I remember one confused morning when I poured a pot full of water into the vintage '80s Kitchenaid Hobart grinder that has a large open plastic bowl that holds over a pound of beans.

The water took about 10 seconds to mix with the beans and the grounds in the grinder area, and pour out through the grinder opening onto the counter top and our new wood floor. :huh:

It took me longer than that to figure out why water was coming out of the grinder. :wacko:

Carpe Carp: Seize that fish!

Link to comment
Share on other sites

 Share

  • Similar Content

    • By Objective Foodie
      During the past year, our coffee consumption at home has increased substantially. We have tried beans from different roasteries from the UK and Europe, but we are constantly in the search of new ones. The speciality coffee market has been rapidly increasing in past years and it is becoming easier to find high quality beans.
       
      The best roasteries we have tried so far:
      UK based: Round Hill Roastery, Square Mile, Monmouth,  Pharmacie, New Ground, Workshop, James Gourmet, Ozone. Europe based: The Barn (Germany), Gardelli (Italy), Hard Beans (Poland), Calendar (Ireland), Roasted Brown (Ireland), Right Side (Spain), Coffee Collective (Denmark).  
      Have you had any exciting coffee beans lately? Do you have any other recommendations?
    • By Kasia
      INSTEAD OF COFFEE? - MORNING GREEN COCKTAIL
       
      After waking up, most of us head towards the kitchen for the most welcome morning drink. Coffee opens our eyes, gets us up and motivates us to act. Today I would like to offer you a healthy alternative to daily morning coffee. I don't want to turn you off coffee completely. After all, it has an excellent aroma and fantastic flavor. There isn't anything more relaxing during a busy day than a coffee break with friends.

      In spite of the weather outside, change your kitchen for a while and try something new. My green cocktail is also an excellent way to wake up and restore energy. Add to it a pinch of curcuma powder, which brings comfort and acts as a buffer against autumn depression.

      Ingredients (for 2 people):
      200ml of green tea
      4 new kale leaves
      1 green cucumber
      half an avocado
      1 pear
      1 banana
      pinch of salt
      pinch of curcuma

      Peel the avocado, pear and banana. Remove the core from the pear. Blend every ingredient very thoroughly. If the drink is too thick, add some green tea. Drink at once.

      Enjoy your drink!
       
       

    • By Kasia
      My Irish Coffee  
      Today the children will have to forgive me, but adults also sometimes want a little pleasure. This is a recipe for people who don't have to drive a car or work, i.e. for lucky people or those who can rest at the weekend. Irish coffee is a drink made with strong coffee, Irish Whiskey, whipped cream and brown sugar. It is excellent on cold days. I recommend it after an autumn walk or when the lack of sun really gets you down. Basically, you can spike the coffee with any whiskey, but in my opinion Jameson Irish Whiskey is the best for this drink.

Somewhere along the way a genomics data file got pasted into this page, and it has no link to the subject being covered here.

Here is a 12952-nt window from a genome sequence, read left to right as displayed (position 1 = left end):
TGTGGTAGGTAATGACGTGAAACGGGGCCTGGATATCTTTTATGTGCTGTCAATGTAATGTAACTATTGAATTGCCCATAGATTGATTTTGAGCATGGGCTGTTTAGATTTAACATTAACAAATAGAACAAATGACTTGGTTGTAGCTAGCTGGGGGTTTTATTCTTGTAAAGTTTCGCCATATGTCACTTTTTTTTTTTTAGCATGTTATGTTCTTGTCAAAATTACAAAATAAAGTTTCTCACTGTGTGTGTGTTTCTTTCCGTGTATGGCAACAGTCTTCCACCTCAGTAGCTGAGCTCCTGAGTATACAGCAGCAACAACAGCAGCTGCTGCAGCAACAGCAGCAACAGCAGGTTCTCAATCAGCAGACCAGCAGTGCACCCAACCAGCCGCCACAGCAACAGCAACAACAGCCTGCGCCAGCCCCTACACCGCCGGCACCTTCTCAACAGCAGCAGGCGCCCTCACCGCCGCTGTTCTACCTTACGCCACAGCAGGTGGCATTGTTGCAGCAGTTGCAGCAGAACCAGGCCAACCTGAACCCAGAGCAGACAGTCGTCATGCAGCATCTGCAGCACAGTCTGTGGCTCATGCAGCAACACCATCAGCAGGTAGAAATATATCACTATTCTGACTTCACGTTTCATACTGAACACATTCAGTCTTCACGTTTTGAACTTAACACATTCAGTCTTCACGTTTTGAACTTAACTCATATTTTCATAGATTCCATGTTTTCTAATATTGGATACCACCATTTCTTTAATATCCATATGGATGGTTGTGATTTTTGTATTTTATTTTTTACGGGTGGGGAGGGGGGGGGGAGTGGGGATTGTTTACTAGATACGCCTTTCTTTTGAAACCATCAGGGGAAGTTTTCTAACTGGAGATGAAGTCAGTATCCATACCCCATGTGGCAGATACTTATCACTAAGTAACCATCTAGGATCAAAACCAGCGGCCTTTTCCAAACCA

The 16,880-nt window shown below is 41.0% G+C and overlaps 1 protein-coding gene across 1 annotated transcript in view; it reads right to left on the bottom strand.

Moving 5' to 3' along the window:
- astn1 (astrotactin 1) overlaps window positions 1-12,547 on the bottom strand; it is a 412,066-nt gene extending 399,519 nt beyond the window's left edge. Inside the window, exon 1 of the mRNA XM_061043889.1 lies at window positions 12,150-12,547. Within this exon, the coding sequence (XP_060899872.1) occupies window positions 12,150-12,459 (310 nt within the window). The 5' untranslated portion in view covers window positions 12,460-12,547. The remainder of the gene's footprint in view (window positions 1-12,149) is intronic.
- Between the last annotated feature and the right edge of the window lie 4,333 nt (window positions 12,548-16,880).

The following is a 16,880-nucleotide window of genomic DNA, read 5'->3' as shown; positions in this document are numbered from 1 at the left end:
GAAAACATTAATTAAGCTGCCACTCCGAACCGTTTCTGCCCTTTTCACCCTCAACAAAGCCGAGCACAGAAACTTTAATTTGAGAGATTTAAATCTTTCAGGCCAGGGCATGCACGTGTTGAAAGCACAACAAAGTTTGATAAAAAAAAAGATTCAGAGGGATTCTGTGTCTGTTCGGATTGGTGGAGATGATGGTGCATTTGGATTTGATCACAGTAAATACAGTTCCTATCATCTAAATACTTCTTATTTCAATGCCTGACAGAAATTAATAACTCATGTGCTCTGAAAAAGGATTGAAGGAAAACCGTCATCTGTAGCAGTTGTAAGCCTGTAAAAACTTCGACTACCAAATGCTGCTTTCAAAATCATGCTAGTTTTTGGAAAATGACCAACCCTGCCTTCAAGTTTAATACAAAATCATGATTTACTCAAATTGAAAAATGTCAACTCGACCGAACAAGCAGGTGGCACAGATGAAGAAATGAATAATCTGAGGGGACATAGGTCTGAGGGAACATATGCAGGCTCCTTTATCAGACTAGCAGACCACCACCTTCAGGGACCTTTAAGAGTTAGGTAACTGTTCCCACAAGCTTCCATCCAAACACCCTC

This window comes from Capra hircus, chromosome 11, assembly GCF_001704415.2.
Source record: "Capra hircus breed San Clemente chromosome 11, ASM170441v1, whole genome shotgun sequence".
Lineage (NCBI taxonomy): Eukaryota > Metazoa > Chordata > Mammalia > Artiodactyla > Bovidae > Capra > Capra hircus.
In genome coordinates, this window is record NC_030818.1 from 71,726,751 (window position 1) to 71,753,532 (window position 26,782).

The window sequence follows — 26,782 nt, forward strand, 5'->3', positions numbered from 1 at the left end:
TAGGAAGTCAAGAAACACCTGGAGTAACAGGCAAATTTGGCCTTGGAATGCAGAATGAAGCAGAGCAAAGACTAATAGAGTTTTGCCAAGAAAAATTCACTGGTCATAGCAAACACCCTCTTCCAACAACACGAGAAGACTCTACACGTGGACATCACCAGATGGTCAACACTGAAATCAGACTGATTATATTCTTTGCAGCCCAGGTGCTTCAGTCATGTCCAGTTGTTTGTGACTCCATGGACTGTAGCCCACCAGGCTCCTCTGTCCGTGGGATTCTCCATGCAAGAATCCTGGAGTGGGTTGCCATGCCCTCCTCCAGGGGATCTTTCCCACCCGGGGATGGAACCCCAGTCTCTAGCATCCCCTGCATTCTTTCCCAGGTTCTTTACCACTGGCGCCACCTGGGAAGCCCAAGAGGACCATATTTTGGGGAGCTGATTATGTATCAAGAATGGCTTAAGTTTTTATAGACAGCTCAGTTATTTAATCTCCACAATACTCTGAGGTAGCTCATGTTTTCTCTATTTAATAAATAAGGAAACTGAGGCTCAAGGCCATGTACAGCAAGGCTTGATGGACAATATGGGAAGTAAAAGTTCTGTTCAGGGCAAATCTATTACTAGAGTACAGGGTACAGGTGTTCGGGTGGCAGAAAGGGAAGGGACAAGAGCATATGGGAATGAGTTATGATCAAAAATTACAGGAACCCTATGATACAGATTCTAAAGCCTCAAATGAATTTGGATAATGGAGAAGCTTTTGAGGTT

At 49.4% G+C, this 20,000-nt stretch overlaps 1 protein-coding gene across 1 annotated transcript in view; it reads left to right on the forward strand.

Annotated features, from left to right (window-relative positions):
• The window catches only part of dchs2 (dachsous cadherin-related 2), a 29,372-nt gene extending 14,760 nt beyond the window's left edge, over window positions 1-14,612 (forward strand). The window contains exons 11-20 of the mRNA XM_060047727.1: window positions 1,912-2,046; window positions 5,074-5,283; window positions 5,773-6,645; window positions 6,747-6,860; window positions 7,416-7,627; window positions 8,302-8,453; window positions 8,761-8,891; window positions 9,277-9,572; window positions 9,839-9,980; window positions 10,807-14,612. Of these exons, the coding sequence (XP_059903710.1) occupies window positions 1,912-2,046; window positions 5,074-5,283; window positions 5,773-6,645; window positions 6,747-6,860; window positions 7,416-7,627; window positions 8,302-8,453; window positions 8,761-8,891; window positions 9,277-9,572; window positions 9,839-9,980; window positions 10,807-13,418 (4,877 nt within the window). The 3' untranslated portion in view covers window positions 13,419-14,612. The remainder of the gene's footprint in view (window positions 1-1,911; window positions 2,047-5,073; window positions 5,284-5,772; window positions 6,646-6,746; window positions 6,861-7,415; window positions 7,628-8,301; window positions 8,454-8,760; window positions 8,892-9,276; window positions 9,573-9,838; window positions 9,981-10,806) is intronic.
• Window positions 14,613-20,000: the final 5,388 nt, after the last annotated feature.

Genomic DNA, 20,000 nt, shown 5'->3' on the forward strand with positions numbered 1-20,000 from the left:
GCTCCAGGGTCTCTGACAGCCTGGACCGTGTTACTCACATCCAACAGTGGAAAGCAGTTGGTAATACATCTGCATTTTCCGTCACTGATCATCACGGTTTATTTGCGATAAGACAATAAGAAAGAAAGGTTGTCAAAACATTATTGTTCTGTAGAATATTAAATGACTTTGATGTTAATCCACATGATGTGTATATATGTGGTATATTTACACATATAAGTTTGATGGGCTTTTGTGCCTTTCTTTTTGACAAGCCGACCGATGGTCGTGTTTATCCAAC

If you don't like whiskey, instead you can prepare another kind of spiked coffee: French coffee with brandy, Spanish coffee with sherry, or Jamaican coffee with dark rum.
      Ingredients (for 2 drinks)
      300ml of strong, hot coffee
      40ml of Jameson Irish Whiskey
      150ml of 30% sweet cream
      4 teaspoons of coarse brown sugar
      1 teaspoon of caster sugar
      4 drops of vanilla essence
      Put two teaspoons of brown sugar into the bottom of two glasses. Brew some strong black coffee and pour it into the glasses. Warm the whiskey and add it to the coffee. Whisk the sweet cream with the caster sugar and vanilla essence. Put it gently on top so that it doesn't mix with the coffee.

      Enjoy your drink!
       
       

    • By Kasia
      Today I would like to share with you the recipe for swift autumn cookies with French pastry and a sweet ginger-cinnamon-pear stuffing. Served with afternoon coffee they warm us up brilliantly and dispel the foul autumn weather.

      Ingredients (8 cookies)
      1 pack of chilled French pastry
      1 big pear
      1 flat teaspoon of cinnamon
      1 teaspoon of fresh grated ginger
      2 tablespoons of brown sugar
      1 teaspoon of vanilla sugar
      2 tablespoons of milk

      Heat the oven up to 190C. Cover a baking sheet with some baking paper.
      Wash the pear, peel and cube it. Add the grated ginger, cinnamon, vanilla sugar and one tablespoon of the brown sugar. Mix them in. Cut 8 circles out of the French pastry. Cut half of every circle into parallel strips. Put the pear stuffing onto the other half of each circle. Roll up the cookies starting from the edges with the stuffing. Put them onto the baking paper and make them into cones. Smooth the top of the pastry with the milk and sprinkle with brown sugar. bake for 20-22 minutes.

      Enjoy your meal!
       
       
       

    • By Johnhouse
      Hello everyone!
       
      I have been working in food and beverage industry for almost 10 years in different countries. I am looking forward to learn new things on this forum to expand my food and beverage knowledge as well as sharing my experiences that I gained in my journey!
       
      Have a good day! ☺️ 
  • Recently Browsing   0 members

    • No registered users viewing this page.
×
×
  • Create New...